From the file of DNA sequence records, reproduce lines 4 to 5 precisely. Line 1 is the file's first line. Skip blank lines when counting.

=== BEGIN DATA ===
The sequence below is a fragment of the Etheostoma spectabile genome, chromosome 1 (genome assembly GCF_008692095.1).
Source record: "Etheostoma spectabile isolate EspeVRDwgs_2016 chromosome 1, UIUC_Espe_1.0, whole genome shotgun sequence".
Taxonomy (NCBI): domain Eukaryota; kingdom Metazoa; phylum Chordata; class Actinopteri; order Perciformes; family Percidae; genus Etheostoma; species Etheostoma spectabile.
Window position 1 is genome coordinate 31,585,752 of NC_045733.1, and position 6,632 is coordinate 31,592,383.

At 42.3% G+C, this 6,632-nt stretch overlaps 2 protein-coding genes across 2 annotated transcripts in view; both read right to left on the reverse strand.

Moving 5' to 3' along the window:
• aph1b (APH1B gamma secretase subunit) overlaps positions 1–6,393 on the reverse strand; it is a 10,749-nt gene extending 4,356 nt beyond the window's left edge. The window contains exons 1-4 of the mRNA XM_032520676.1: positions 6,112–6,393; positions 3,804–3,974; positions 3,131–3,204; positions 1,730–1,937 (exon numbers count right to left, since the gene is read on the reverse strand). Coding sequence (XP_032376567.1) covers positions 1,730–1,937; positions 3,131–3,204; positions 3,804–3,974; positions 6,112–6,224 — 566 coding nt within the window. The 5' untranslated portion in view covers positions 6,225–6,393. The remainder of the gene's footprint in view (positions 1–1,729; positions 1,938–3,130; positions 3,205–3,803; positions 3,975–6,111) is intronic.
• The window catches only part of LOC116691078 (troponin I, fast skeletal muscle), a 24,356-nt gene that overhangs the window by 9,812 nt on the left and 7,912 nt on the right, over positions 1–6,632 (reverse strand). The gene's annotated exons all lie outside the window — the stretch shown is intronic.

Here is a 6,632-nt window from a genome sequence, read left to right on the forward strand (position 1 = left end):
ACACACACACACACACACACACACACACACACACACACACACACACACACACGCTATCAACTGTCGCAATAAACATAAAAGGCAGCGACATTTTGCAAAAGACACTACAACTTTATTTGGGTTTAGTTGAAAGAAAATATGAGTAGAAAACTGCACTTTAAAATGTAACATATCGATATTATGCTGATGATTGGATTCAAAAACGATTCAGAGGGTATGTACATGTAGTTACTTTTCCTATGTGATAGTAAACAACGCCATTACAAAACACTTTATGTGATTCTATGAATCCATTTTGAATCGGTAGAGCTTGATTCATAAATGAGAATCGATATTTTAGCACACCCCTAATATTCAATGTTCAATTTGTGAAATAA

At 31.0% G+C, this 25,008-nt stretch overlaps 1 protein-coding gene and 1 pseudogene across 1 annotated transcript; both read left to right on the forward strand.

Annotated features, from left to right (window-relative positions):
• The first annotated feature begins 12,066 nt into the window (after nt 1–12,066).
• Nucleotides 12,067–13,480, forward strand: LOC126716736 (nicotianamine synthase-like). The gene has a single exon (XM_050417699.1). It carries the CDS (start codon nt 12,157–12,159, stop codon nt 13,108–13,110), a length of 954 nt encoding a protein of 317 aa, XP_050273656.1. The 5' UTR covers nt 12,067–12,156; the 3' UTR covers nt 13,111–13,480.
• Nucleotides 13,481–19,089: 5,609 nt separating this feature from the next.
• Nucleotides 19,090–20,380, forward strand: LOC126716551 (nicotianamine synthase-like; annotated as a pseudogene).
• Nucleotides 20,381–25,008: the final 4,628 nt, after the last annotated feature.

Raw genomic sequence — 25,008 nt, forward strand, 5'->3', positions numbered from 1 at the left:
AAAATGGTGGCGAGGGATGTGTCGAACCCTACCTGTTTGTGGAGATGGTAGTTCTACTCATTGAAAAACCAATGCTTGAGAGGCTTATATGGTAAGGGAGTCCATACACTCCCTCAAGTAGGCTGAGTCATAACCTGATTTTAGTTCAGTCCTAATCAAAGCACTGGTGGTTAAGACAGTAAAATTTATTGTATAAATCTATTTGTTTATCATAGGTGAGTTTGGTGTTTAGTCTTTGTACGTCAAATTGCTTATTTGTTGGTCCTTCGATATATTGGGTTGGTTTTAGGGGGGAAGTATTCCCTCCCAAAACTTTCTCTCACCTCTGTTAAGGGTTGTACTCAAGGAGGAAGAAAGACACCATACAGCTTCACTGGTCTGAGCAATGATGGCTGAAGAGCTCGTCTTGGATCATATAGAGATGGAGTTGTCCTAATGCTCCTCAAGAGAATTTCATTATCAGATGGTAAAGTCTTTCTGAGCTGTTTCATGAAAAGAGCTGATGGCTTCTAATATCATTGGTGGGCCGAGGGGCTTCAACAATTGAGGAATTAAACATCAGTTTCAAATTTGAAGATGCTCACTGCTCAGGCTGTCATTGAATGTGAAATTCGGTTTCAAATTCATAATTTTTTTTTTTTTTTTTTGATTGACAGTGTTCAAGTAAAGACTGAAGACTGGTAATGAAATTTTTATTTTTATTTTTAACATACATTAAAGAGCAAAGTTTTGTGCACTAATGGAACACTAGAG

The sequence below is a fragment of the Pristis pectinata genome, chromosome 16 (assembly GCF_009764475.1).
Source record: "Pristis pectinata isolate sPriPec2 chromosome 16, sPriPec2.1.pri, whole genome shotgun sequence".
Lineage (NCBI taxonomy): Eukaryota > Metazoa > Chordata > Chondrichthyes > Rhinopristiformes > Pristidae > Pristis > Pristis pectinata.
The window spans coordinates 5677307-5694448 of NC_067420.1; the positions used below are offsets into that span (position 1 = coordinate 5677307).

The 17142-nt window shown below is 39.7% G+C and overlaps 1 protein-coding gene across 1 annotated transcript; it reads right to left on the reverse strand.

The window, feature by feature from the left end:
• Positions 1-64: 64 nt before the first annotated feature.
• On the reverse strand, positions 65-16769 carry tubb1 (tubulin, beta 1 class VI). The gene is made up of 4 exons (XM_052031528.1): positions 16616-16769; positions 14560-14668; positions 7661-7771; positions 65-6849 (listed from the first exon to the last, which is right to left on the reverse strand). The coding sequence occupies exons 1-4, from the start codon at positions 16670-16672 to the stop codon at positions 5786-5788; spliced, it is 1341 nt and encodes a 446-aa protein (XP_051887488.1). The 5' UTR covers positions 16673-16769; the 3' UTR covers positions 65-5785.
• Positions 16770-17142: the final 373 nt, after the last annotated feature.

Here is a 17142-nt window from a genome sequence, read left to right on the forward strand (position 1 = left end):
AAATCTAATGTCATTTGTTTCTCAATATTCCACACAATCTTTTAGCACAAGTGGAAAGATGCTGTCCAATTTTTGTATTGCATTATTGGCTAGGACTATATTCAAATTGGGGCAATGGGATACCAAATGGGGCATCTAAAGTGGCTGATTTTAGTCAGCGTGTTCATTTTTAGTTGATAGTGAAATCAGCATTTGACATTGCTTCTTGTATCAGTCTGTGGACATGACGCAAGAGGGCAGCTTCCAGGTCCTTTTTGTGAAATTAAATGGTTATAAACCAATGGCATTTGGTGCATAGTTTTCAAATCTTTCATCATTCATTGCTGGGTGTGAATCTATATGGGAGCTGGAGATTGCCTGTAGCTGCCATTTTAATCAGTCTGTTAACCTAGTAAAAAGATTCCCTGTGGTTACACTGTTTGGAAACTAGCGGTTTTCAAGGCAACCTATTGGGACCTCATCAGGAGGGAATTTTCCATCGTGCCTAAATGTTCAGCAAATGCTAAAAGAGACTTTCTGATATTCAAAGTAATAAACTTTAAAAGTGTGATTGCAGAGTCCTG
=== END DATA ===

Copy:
Window position 1 is genome coordinate 31,585,752 of NC_045733.1, and position 6,632 is coordinate 31,592,383.

At 42.3% G+C, this 6,632-nt stretch overlaps 2 protein-coding genes across 2 annotated transcripts in view; both read right to left on the reverse strand.